Review: Cats! Cats Everywhere!
Feisty felines were everywhere to be seen as legendary hit show Cats stormed onto Wearside.
The once-longest running musical in history, which premiered in the West End in 1981, showed no sign of getting tired as it started its six-day stint at the Sunderland Empire on Monday.
A multi-talented cast showed the fully danced-through production off at its best, with an unrivalled energy.
Apparently slightly updated over the years, the show still rings true to Gillian Lynne's original choreography of 35 years ago.
Based on TS Eliot's collection of poems - Old Possum's Book of Practical Cats - and set to the original score of Andrew Lloyd Webber, the uncomplicated plot introduces each of the characters of 'Jellicle Cats' in song and dance.
The cats meet once a year beneath the moonlight at the Jellicle Ball, where their leader - Old Deuteronomy (Kevin Stephen-Jones) - selects one cat, who will journey to 'the Heaviside Layer' and be reborn.
There is so much going on in terms of the movement of each individual cat that you can't help but discover something different wherever you look, which gives the show an air of improvisation.
The majority of the cast is on stage for almost the full two hours, introducing their fellow cats, and supporting their solo numbers.
Victoria - aka the white cat - (Sophie MacAvoy) performed a short but stunning lyrical dance solo at the start.
Also worth mentioning were the acrobatic moves of Mungojerrie (Joe Hentry) and Rumpleteazer (Emily Langham) as the the hilarious self-confessed petty criminals, the brillliant Marcquelle Ward as the wayward dread-locked Run Tum Tugger.
But it was the amazing Greg Castignioni, who for me, stole the show in his portrayal of elderly and dithering Asparagus - or Gus the theatre cat - desperate to regale the audience with his past on-stage triumphs, before going back in time and transforming into Growltiger - the terror of the Thames - as a pirate battle commences.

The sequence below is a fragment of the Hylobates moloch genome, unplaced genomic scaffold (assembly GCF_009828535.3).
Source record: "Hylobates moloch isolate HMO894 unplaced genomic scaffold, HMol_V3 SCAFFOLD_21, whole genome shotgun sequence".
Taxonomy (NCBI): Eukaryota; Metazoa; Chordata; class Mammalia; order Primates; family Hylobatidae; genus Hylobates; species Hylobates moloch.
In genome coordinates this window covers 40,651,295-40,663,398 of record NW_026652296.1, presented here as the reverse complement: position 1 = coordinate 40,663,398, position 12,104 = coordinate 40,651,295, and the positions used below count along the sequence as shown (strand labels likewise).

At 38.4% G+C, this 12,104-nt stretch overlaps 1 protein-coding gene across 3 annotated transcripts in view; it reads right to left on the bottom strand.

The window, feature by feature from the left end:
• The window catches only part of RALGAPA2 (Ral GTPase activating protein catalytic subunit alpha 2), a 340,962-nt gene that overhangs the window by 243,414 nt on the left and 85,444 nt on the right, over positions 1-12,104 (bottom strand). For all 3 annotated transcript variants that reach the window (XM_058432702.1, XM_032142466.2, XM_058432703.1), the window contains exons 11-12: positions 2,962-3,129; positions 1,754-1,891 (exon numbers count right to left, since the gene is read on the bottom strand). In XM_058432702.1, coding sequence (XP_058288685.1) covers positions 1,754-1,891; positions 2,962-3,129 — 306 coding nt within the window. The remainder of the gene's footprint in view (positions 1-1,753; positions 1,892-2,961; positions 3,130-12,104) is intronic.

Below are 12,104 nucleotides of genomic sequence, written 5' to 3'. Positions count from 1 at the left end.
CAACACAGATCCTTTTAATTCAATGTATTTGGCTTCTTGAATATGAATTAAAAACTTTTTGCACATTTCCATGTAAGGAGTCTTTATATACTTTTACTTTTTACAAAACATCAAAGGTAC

It would be impossible to mention each individual character here, but there was not one of them that did not impress, was it for their dancing prowess, comedy or singing.
It is perhaps the most famous character Grizabella - the glamour cat - who has possibly the least stage time of all the Jellicles.
Shunned by her feline colleagues, the ageing and tatty feline (Marianne Benedict), laments her fading life in the unforgettable 'Memory'.
And, it is she who eventually becomes Old Deuteronomy's chosen cat to make the journey to the afterlife, as the other cats finally accept her to wish her well.
There is constantly something happening in every corner of the stage - and indeed by way of audience interaction off the stage - that blink, and you'll miss it.
Some - literally - breath-taking polytechnics also keep the momentum going and the live orchestra was - quite frankly - magical.
It was the first time I'd seen the show since a trip to London aged 13, where I saw it in its original home of the New London Theatre.
I was a bit apprehensive as the layout of the stage would be different - the New London Theatre set famous for its television study-type circular stage with both the cast and part of the audience on a revolving platform.
But I needn't have worried,a s the show was just as magical as I remembered it 22 years ago.
Cats is on at the Sunderland Empire until Saturday, September 24.
Tickets are available from the Box Office on 0844 871 3022 (7p per minute) or book online at www.atgtickets.com/shows/cats/sunderland-empire/